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Under the Andes

Rex Stout

Book Overview: 

Under the Andes was written by Rex Stout years whose knack for weaving a fantastic tale of mystery and adventure will have most readers anxious for the next phase of adventure at every turn. The story finds two brothers and a pretty female companion on a journey which eventually takes them to a series of underground caves under the Andes of South America, where they encounter a lost tribe of Incas who have apparently survived hundreds of years oblivious of the outside world. The apparent 'king' of the tribe has become infatuated with the fair-skinned female intruder of the group and, well, suffice it to say there's a lot of action, attempted escapes, heroism, and peculiar interactions between all, reminiscent of H. Rider Haggard with a touch of Edgar Rice Burroughs.

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Book Excerpt: 
. . .On the one side, nameless dangers; on the other, the unseen, bottomless lake; enough, surely, to take a man's nerve. My fear for Harry killed anxiety on my own account. We kept continually calling:




"Yes. I'm coming along. I say, we're closer, Paul."

I hesitated to agree with him, but finally there was no longer any doubt of it. His voice began to reach me almost in natural tones, which meant that we were near enough for the vibrations to carry without interference from the walls.

Nearer still it came; it was now only a matter of a few feet; Harry gave a cry of joy, and immediately afterward I heard his low gasp of terror and the sound of his wild scrambling to regain a foothold. In his excitement he had forgotten caution and had slipped to the edge of the water.

I dared not try to go to his assistance; so I crouched perfectly still and called to h. . . Read More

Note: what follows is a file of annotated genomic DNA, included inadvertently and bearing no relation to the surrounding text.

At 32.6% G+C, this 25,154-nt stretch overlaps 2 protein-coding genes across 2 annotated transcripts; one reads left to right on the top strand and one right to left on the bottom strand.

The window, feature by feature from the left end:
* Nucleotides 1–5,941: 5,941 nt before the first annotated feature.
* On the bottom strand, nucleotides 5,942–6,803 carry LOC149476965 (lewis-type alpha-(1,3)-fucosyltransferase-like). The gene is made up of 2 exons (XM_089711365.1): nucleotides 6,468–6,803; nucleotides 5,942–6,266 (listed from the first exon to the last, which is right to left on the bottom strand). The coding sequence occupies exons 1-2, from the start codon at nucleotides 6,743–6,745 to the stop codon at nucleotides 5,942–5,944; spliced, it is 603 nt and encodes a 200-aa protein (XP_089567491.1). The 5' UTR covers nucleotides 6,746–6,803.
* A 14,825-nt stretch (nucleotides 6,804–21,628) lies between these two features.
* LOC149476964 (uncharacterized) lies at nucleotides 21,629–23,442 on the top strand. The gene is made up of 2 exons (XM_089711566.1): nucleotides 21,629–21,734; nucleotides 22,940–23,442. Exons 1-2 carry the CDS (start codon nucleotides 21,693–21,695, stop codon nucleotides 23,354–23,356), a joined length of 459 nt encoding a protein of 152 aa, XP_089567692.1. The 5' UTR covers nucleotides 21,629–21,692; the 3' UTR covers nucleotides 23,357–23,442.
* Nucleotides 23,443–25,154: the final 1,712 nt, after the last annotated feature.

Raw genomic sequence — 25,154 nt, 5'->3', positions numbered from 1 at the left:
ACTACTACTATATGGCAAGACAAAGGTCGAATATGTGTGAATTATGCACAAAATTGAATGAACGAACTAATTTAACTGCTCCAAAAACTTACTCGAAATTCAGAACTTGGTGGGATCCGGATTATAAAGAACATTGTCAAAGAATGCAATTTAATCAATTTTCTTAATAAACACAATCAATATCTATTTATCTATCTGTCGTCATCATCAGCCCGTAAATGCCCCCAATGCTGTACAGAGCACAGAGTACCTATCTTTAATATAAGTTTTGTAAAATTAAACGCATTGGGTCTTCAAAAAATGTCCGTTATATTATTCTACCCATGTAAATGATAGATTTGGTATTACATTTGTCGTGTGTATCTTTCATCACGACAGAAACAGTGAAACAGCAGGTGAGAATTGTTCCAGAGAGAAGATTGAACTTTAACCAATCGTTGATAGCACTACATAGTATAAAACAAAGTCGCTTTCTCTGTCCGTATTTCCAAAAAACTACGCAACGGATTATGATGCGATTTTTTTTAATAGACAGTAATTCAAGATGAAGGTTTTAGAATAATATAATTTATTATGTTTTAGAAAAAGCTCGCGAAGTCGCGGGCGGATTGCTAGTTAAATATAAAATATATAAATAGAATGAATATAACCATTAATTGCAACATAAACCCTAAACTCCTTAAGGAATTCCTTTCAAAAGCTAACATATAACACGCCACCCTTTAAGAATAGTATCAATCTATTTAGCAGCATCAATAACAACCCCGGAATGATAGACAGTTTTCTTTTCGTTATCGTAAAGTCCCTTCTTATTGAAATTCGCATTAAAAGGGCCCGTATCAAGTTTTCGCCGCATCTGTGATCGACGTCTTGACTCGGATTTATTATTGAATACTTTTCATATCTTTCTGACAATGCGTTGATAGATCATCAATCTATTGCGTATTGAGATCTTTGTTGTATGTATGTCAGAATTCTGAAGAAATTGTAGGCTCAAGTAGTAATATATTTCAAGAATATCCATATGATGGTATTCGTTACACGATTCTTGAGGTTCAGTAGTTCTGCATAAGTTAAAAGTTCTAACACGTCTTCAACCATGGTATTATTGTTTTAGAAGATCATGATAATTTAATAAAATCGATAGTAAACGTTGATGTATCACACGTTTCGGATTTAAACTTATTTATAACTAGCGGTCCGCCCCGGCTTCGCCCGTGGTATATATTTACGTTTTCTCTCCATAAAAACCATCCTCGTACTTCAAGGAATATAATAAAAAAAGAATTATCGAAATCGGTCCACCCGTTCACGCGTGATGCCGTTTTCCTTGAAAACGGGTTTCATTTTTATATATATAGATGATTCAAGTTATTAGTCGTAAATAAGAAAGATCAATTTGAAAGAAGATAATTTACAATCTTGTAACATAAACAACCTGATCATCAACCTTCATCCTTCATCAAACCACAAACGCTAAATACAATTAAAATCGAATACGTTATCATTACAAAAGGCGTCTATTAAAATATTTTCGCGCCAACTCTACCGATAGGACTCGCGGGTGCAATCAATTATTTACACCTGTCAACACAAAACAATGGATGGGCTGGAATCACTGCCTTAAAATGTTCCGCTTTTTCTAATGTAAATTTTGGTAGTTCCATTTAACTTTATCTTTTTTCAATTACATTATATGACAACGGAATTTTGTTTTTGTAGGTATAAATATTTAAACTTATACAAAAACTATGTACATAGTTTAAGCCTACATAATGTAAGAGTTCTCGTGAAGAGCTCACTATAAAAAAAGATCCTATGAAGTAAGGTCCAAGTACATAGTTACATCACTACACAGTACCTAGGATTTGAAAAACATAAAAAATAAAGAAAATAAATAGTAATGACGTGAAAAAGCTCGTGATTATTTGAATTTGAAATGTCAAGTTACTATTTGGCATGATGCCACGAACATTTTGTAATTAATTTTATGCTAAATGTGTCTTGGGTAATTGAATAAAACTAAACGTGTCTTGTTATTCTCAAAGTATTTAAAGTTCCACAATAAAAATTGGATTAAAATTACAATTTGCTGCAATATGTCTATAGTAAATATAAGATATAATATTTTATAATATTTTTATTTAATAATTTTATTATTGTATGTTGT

Community Reviews

An interesting book; not at all what I was expecting. I was expecting something along the lines of an Edgar Rice Burroughs story, but (and I'm not sure why exactly) this reminded me more of H. Rider Haggard.

The story starts off a little slowly, giving us ample time to get to know the characters. We

A lost race type of story. It was all right but not outstanding. I though a lot of other writers have done it better, especially Howard, Burroughs, and Friel.

Before he hit gold with Nero Wolfe, Rex Stout wrote for popular but cheap pulp magazines beginning in the 1910's , scratching a living in that lowly work which high-brow critics said loudly, lacked literary merit. The pompous ones rather missed the obvious some were quite good better than the stiff

Because author Rex Stout is so closely associated with his most famous fictional character, housebound detective extraordinaire Nero Wolfe, fans may find it hard to believe that the Indiana-born writer ever wrote anything else. And that, I suppose, is understandable, seeing that between 1934 and 197

Early Rex Stout taking on a lost world tale popular at the time, You can see Nero Wolfe in Paul and Archie in Harry. Desiree is on Cramer. Mildly amusing with a dump truck load of Deex ex machina 2.5 stars.

H. Rider Haggard style adventure which put me in mind of The People of the Mist, though I didn't like it nearly as well. However, I'm always up for hidden lands adventures and this was quite enjoyable in its way.

This is Stout's second published novel, some 20 years before Nero Wolfe came into the world. This is a lost race story similar in tone to what H. Rider Haggard was writing at the time. Stout had a good idea, but got mired down by derivative writing. The action really didn't get started until at leas

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